Google Doodle in honour of Miles Franklin, 14/10/2014.
Today, 14th October, marks the birth dates of three literary luminaries of the twentieth century – Miles Franklin, Katherine Mansfield and Hannah Arendt. These three women have made a big impact on western cultural life and thought and continue to do so.
Miles Franklin’s, novel, My Brilliant Career, has a secure place in Australia’s literary canon. This is extraordinary for a book written by a woman, first published in 1901 and coming from the pen of a twenty-one year old. Miles Franklin threw herself into life and writing, taking herself off to live in the United States before World War I, moving to England, nursing soldiers in dangerous circumstances in Macedonia before moving back to Australia. In the words of her biographer, “Miles was no wimp”. She did not make her fortune but through frugal living she conceived and endowed Australia’s premier literary award through her will. Continue reading
Gradually I am developing a work routine here in Singapore. After moving from Sydney I travelled to Canberra, Melbourne and Hobart visiting relations before flying to Singapore. For five weeks I had been living out of a suitcase and in temporary accommodation. It is so good to finally have a place called home.
I work from the study in our apartment. My desk was made by my father who made furniture as a hobby. It is made out of my father’s favourite wood, Black Bean. This tree grows in Queensland and northern New South Wales.
This desk is where I will be doing most of the research and analysis for my book. It is from here that I will search and analyse the diaries of World War I using Python programs that I have written, spreadsheets and other tools. It is from this desk that I will trawl the internet for other resources and references.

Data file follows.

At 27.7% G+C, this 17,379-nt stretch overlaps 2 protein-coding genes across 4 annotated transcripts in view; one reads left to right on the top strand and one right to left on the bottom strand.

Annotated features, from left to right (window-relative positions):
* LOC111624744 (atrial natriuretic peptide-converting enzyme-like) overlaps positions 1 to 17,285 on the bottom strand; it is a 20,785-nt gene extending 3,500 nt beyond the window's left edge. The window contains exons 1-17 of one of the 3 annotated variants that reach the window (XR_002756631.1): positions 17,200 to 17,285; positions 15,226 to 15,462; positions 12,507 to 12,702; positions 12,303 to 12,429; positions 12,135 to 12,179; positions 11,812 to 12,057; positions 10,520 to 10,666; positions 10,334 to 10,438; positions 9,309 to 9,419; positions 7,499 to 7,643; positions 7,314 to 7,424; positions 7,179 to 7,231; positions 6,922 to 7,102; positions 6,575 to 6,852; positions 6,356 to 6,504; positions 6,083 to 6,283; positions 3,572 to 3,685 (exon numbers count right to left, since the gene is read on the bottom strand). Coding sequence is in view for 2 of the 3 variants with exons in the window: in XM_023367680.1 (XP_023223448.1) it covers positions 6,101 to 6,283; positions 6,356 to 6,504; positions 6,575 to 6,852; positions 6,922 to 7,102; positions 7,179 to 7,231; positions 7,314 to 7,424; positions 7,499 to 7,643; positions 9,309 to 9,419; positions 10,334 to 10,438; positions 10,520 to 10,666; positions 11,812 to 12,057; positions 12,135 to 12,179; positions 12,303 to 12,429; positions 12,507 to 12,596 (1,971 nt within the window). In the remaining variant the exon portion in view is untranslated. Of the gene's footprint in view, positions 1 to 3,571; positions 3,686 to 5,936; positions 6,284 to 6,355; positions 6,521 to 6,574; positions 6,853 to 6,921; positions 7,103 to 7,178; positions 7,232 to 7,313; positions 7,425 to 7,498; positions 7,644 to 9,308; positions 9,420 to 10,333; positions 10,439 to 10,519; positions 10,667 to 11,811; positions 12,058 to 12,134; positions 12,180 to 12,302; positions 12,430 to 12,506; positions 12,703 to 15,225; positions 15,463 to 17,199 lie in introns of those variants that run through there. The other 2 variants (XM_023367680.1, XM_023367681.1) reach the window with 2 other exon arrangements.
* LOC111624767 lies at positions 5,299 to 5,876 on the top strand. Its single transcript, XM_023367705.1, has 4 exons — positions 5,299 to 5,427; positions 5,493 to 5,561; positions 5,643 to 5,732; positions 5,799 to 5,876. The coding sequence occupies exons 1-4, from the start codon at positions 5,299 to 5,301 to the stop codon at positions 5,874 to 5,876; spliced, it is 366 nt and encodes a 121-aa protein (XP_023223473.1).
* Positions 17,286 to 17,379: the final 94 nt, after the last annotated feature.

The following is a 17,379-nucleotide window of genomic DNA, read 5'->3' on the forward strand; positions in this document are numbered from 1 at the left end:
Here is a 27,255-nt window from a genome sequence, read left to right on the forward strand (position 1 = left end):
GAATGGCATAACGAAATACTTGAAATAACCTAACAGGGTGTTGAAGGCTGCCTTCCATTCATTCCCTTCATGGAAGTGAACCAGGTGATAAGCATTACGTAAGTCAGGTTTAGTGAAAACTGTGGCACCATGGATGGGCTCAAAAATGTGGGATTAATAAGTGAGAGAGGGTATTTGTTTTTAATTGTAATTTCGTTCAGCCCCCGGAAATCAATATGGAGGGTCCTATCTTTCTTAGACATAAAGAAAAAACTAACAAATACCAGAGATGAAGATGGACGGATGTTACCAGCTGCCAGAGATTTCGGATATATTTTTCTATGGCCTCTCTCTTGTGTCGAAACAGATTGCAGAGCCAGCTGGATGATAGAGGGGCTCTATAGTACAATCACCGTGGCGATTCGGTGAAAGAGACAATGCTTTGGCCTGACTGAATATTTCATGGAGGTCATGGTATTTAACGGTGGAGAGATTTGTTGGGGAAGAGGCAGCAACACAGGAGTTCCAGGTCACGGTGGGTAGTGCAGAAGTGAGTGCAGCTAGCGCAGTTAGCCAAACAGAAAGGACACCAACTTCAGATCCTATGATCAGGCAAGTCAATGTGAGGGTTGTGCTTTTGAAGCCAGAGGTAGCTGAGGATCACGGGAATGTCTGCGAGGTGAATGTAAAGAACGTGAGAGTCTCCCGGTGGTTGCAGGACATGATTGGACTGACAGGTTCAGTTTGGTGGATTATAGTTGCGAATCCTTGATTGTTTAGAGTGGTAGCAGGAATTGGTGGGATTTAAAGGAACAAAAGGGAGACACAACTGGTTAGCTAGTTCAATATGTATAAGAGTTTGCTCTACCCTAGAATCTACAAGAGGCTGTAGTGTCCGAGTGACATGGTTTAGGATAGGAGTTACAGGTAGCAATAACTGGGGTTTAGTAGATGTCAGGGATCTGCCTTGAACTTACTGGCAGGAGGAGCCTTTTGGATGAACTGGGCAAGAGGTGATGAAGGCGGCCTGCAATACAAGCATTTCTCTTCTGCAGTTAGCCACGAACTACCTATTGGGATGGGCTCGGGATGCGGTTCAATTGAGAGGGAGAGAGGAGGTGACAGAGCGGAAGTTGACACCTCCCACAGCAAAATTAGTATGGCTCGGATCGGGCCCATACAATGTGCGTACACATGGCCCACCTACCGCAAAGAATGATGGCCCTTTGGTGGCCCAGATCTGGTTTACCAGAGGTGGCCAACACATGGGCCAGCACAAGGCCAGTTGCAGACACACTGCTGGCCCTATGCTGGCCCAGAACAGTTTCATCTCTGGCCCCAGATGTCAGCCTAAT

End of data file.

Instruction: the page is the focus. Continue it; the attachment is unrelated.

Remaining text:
My book will be the result of a union of three skills – writing, research and technical. The three monitors on my desk are wonderful work tools. They enable me to work efficiently and think through research and technical issues. Continue reading
A Doctor’s Dream: A story of hope from the Top End by Dr Buddhi Lokuge and Tanya Burke, (Allen & Unwin, 2014).
A Doctor’s Dream is about a microscopic mite, a huge health issue and the fraught nature of ongoing injustices towards Aboriginal people in Australia. It is a very Australian story. Both white and Aboriginal people are tired of the same intractable problems and tired of announcements of quick fixes that never work. In this book Dr Buddhi Lokuge and Tanya Burke offer a way through this mire, but only through hard, time-consuming commitment and respect.
Scabies is a mite that is a scourge in some outback Aboriginal communities. It causes itching which leads to skin infections in the tropical environment of northern Australia. Some people do not have any natural resistance to the mite which leads to huge colonies living on their skin causing the disfiguring and serious health condition known as crusted scabies.
The chronic skin infections caused by recurrent outbreaks of scabies can lead to abscesses and in some cases, amputations. It is the underlying cause that has led to remote Aboriginal communities in Australia having some of the highest rates of kidney and rheumatic heart disease in the world. The constant sores on a child can give the appearance that the child is suffering from neglect at home. Lokuge and Burke explain that this health condition can be horribly misunderstood by the authorities and lead to the removal of the child from their family. Despite what we have learned from the Stolen Generations, removal of children from Aboriginal families is still occurring.
Dr Lokuge drew on his experience working for international medical humanitarian organisation, Médecins Sans Frontières to design and deliver a program to eliminate scabies in Arnhem Land. The not for profit organisation Lokuge worked for, One Disease, offered him the freedom and support to devise and implement a solution that enabled Aboriginal people to tackle the issue. Their overall management and support of Lokuge’s work is a crucial element in the success of the program. Continue reading
We’re kitted out for the AFL Grand Final here in Singapore. We have an old Swans t-shirt, a Hawthorn t-shirt and a Hawthorn scarf in case the air conditioning is too cold!